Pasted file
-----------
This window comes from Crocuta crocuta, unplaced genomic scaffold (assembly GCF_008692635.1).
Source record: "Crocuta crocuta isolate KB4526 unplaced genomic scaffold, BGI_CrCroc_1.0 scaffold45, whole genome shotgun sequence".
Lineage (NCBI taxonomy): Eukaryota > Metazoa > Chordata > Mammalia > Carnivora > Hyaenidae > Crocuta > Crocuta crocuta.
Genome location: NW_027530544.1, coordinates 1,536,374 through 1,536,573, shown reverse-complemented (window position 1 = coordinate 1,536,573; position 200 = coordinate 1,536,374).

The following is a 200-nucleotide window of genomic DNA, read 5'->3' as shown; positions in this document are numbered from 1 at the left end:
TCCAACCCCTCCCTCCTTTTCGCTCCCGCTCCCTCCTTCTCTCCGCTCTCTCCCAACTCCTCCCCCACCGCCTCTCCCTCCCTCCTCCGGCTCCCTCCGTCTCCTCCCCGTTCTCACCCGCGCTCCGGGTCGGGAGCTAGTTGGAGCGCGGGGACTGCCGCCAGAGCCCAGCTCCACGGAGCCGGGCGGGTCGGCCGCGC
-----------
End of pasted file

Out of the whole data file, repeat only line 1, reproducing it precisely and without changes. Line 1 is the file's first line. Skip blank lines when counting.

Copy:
This window comes from Crocuta crocuta, unplaced genomic scaffold (assembly GCF_008692635.1).